Honda uses a variable-assist rack and pinion electric power steering (EPS) system rather than a typical hydraulic power steering system.
A typical hydraulic power steering system is continually placing a small load on the engine, even when
no steering assist is required. Because the EPS system only needs to draw electric power when steering assist is required, no extra energy is needed when cruising, improving fuel efficiency.
Electric power steering (EPS) is mechanically simpler than a hydraulic system, meaning that it should be more reliable. The EPS system is also designed to provide good road feel and responsiveness.
The system's compactness and simplicity offer more design freedom in terms of placement within the
chassis. The steering rack, electric drive and forged-aluminum tie rods are all mounted high on the
bulkhead, and steer the wheels via steering links on each front suspension strut. This location was chosen in
order to achieve a more compact engine compartment, while improving safety.
The operating principle of the EPS is basically the same as hydraulic power steering except for the
· A torque sensor is used in place of the valve body unit
· An electric assist motor is used in place of the hydraulic power cylinder
· An EPS control unit is added
The EPS control unit is mounted inside the car on the right side bulkhead, underneath the dash. It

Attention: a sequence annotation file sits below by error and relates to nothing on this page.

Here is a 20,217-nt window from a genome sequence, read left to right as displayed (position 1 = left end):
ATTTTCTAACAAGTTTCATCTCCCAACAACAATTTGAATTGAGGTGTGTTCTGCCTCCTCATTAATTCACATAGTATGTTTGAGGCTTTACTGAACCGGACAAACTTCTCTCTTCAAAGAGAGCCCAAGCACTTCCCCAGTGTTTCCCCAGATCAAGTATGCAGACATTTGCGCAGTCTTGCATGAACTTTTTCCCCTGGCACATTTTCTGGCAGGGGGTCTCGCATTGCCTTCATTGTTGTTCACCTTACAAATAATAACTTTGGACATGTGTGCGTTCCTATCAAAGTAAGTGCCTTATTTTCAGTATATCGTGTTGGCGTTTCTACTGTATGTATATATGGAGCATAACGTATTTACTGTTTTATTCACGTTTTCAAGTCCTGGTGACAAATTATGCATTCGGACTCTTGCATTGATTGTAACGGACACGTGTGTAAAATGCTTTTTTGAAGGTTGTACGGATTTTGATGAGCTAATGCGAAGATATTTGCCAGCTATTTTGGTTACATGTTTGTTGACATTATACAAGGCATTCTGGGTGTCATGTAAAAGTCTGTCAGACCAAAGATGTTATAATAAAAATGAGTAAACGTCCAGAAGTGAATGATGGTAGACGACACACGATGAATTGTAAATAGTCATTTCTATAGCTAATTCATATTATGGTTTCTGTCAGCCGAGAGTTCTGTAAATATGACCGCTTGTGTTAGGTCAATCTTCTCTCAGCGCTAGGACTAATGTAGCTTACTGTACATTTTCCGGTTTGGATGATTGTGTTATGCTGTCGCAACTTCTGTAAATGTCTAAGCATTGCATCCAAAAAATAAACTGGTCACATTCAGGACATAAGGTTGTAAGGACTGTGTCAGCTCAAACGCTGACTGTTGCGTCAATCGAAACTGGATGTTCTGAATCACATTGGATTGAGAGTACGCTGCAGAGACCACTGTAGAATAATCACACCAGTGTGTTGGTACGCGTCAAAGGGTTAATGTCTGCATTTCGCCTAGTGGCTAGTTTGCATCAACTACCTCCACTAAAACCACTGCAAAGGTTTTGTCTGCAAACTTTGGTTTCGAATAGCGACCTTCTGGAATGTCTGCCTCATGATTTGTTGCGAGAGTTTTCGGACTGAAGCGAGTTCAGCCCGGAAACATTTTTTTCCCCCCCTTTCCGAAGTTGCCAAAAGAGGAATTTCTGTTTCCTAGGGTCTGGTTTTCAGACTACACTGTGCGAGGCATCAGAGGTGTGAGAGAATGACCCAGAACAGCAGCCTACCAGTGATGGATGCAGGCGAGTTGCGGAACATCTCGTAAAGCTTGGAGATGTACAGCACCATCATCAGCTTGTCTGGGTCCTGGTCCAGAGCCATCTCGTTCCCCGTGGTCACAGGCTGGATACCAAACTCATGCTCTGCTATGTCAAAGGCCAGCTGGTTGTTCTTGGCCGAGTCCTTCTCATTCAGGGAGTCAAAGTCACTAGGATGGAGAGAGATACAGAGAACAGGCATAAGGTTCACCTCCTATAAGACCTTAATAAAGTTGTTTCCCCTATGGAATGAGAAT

receives input from the vehicle speed sensor and torque sensor mounted on the steering pinion shaft.
The pinion shaft engages the pinion gear via a torsion bar, which twists slightly when there is a high amount of steering resistance. The amount of twist is in proportion to both the amount of resistance to wheel turning, and to the steering force applied. A pin on the torsion bar engages a diagonal slot in the sensor core, which moves up or down depending on the amount of torsion bar twist, and the direction of rotation. Two coils surrounding the core detect both the amount, and the direction of movement. Using this information, the EPS control unit determines both the amount of steering assist required, and the direction. It then supplies current to the motor for steering assist. The amount of assist is also modified in proportion to vehicle speed to maintain good steering feel.
How to fix this problem
- Get the Battery Checked .... Could be low on AMP's
- Check the Battery terminals are they good
- Check the EPS fuse - is a 2 Amp fuse
- Have you been starting the car and holding the revs higher with the pedal ??????
Have you driven the car for a few hundred yards to see if it kicks in and the light goes out
6 change the battery take it for a drive and all will be back to normal
MAKE SURE YOU HAVE THE RADIO CODES etc etc